Tough market conditions continue to affect the Bitcoin $16,960 ecosystem as mining difficulty drops by its biggest margin since July 2021.
A 7.32% difficulty adjustment took place on Dec. 6 at block height 766,080, marking the sharpest drop in difficulty in over a year. This coincided with a drop in average hashrate from 264.18 EH/s to 245.10 EH/s, according to data from BTC.com.
Bitcoin’s mining difficulty automatically adjusts to the amount of hashing power available to the network, essentially controlling the rate at which new Bitcoin blocks are added to the chain to an average of 10 minutes.
The difficulty adjusts every 2,016 blocks, meaning that this latest drop in difficulty will last around two weeks.
The adjustment could be seen as reprieve for Bitcoin miners that have had to endure a tumultuous 2022 which has left some small and large operators with no choice but to shut-up shop.
As previously reported by Cointelegraph, the third quarter of this year saw increased cost to produce new BTC coincided with dropping value of the preeminent cryptocurrency. Rising energy costs dug further into miner profit margins in the U.S. and Europe, leading some operations to shut down.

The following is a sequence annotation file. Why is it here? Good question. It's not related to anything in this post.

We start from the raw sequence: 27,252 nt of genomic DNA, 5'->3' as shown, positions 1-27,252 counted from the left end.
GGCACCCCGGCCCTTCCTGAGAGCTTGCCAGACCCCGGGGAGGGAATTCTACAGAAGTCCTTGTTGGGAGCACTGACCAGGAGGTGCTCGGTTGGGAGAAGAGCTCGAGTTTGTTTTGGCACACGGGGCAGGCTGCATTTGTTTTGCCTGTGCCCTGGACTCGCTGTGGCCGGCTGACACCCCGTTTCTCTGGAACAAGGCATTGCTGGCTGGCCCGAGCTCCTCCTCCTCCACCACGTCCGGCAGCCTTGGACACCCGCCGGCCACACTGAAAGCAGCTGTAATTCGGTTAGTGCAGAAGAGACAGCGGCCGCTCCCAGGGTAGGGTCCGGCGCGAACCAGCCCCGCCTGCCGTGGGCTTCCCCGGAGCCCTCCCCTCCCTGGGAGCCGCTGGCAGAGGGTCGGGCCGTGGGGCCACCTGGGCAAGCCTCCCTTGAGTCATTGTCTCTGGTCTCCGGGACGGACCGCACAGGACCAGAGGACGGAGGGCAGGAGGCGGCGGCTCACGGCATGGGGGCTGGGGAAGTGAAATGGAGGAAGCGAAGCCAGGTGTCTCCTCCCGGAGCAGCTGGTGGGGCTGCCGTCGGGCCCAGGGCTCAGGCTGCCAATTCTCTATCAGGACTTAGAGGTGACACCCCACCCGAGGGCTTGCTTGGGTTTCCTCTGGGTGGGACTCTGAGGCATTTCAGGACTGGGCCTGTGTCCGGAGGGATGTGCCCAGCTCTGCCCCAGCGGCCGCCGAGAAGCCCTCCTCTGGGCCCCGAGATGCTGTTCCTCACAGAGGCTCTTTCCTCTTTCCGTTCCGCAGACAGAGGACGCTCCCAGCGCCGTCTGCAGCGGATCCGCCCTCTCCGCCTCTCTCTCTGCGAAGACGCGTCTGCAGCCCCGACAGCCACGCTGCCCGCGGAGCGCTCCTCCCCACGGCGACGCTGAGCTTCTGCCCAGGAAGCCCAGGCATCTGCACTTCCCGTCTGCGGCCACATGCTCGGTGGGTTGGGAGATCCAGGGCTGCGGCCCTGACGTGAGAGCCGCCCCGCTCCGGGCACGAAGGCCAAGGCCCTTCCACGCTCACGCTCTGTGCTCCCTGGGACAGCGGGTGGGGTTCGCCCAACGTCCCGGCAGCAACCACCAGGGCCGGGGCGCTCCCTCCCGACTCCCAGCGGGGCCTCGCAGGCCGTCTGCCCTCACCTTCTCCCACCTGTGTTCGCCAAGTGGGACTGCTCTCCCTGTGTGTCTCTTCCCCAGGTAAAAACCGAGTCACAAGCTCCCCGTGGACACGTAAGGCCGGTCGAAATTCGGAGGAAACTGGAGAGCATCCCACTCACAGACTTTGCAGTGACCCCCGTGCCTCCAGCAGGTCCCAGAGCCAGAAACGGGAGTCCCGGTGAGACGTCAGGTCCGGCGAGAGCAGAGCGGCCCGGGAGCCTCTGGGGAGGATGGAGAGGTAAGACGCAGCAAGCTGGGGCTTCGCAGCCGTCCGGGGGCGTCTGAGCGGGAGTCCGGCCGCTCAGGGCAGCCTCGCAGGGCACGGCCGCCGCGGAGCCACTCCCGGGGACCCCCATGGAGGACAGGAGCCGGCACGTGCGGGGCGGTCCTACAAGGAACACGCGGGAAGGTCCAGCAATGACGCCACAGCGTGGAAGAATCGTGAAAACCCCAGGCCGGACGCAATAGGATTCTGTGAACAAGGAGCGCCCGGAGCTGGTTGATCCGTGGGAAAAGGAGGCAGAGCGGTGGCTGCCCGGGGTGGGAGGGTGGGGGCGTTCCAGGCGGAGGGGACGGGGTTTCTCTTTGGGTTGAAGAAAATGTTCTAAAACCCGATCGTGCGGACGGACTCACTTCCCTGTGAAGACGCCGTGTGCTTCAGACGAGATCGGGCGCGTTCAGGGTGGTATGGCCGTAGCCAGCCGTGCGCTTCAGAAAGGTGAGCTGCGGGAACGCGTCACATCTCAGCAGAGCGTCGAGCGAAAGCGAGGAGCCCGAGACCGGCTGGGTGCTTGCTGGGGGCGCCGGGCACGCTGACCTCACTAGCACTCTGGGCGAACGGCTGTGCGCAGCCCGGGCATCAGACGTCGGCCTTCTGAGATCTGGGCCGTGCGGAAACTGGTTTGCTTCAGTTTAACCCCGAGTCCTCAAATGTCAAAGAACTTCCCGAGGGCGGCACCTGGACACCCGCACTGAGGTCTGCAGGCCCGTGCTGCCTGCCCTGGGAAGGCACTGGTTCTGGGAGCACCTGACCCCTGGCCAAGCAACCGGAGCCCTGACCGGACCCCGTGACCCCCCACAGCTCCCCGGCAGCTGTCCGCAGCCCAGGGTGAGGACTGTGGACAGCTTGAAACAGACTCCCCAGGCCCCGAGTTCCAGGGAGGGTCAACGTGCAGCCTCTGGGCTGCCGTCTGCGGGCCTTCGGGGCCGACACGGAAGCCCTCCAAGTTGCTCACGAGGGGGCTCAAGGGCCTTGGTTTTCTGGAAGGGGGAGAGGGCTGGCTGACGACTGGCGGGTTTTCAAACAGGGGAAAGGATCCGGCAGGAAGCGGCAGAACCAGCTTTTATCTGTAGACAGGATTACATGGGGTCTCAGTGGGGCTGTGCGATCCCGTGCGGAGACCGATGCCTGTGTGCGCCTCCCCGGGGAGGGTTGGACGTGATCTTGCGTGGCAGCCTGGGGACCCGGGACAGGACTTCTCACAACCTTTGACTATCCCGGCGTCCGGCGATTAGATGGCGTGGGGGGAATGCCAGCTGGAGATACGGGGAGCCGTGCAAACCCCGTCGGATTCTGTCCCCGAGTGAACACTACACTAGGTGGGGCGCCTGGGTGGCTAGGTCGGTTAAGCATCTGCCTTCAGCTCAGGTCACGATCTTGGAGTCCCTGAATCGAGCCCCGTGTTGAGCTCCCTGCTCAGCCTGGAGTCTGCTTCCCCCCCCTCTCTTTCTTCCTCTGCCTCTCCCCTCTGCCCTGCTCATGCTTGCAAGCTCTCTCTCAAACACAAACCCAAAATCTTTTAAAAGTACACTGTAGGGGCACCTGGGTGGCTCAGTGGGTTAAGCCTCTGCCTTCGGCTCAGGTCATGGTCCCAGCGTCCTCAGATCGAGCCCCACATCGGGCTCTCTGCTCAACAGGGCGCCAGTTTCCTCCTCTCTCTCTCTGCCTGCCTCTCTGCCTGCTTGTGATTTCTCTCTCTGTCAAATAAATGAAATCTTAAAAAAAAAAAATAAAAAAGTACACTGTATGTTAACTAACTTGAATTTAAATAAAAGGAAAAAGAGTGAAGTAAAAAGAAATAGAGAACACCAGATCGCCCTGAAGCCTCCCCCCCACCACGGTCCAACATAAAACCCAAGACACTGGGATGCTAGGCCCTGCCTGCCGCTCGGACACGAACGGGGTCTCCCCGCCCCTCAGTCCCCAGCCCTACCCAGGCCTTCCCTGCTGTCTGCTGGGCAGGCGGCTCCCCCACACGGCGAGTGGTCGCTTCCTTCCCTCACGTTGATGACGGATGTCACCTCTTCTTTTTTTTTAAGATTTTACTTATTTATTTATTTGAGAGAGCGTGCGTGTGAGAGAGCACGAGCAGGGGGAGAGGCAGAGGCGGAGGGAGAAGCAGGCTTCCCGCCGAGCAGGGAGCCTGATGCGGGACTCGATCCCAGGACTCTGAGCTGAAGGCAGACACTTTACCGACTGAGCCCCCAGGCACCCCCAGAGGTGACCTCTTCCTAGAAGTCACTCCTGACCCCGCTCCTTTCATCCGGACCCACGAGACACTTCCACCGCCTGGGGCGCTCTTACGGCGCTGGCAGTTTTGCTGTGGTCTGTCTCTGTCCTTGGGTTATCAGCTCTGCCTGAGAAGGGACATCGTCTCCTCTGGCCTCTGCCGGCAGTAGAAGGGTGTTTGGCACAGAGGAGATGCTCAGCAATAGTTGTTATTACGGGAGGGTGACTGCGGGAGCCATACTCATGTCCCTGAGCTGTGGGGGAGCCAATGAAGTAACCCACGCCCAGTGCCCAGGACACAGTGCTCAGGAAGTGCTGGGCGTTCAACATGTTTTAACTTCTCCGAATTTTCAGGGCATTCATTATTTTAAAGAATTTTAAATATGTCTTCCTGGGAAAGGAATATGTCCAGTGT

The revenue of Bitcoin miners fell to two-year lows at the end of November, exacerbated by poor cryptocurrency market performance and heavier computational demands. This eventually led to capitulation of some mining operations which has led to a recent drop in hash rates which accounts for the latest difficulty adjustment.
Bitcoin mining analyst Jaran Mellerud shared his thoughts in a Twitter thread on Dec. 3, highlighting that the most recent drop in hashrate is most likely due increasing electricity prices:
“Many miners operate close to cash flow break-even and will be forced to turn off their machines if market conditions worsen.”
Mellerud also argued that significant increases in hashrate up until Q2 2023 could be expected if the price of Bitcoin rises through the end of the year.